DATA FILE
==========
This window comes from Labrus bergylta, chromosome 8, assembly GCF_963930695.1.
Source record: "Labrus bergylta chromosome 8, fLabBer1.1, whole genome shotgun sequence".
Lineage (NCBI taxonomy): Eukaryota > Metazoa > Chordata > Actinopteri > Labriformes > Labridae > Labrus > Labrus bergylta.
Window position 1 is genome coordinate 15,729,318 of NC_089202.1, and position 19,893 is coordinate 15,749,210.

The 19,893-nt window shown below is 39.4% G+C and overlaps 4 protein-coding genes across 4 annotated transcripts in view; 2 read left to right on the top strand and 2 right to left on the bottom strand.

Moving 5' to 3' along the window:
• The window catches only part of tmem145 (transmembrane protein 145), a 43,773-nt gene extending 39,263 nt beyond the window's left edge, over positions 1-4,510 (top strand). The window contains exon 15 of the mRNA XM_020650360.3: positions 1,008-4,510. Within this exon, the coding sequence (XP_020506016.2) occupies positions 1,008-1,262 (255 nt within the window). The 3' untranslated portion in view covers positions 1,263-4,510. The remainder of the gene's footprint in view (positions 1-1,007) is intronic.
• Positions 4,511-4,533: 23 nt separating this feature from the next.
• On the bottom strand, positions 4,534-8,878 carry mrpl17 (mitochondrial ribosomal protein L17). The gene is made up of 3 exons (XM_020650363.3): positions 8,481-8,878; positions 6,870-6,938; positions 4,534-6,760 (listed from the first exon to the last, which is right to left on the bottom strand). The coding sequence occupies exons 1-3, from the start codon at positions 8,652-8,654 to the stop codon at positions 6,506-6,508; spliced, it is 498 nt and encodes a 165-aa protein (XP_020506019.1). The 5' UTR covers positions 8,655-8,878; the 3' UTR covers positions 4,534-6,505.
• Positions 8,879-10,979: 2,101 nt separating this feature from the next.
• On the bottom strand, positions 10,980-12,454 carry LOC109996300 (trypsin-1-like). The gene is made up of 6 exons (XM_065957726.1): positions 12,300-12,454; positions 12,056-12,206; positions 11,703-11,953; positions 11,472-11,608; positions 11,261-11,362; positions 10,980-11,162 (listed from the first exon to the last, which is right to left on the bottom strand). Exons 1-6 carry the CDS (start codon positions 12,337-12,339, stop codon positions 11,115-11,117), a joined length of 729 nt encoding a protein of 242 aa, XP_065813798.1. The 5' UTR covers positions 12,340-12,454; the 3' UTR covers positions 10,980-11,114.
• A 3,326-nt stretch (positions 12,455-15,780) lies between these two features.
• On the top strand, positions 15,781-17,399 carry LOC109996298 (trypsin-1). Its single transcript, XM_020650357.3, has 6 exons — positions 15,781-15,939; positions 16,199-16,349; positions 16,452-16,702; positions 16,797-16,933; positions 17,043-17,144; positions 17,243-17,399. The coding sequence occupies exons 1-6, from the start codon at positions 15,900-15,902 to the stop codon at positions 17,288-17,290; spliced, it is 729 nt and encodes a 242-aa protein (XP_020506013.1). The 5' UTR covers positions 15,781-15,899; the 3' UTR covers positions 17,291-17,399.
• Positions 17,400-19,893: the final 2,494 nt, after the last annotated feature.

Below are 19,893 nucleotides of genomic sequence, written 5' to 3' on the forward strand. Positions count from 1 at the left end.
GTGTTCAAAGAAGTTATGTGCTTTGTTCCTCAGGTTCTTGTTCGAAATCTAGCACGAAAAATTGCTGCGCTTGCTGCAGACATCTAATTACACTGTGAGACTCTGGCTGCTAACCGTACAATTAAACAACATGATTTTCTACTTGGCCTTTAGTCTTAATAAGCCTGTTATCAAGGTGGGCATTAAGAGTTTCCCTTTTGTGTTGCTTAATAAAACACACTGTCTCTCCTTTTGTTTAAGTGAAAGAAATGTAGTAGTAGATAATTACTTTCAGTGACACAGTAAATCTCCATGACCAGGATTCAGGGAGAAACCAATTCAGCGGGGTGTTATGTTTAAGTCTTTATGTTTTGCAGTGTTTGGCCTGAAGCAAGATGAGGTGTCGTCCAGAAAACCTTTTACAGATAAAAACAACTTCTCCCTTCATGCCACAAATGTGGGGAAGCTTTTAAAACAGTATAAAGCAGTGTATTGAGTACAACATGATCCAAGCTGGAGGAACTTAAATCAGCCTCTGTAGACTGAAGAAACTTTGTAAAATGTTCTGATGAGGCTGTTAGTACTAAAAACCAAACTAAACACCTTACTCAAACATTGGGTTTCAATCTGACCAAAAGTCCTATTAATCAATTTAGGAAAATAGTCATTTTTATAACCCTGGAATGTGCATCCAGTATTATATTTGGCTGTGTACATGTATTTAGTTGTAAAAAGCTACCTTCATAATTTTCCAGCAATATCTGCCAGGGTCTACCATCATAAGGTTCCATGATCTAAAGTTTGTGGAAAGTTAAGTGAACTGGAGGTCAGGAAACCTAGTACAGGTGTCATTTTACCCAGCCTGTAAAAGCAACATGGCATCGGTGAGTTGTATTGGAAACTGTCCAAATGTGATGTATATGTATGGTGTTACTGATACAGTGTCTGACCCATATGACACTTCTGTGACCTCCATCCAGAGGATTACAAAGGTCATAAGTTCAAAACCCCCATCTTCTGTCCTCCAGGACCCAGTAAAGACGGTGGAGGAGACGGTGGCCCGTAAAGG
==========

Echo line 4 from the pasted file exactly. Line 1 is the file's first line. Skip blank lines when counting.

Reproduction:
Window position 1 is genome coordinate 15,729,318 of NC_089202.1, and position 19,893 is coordinate 15,749,210.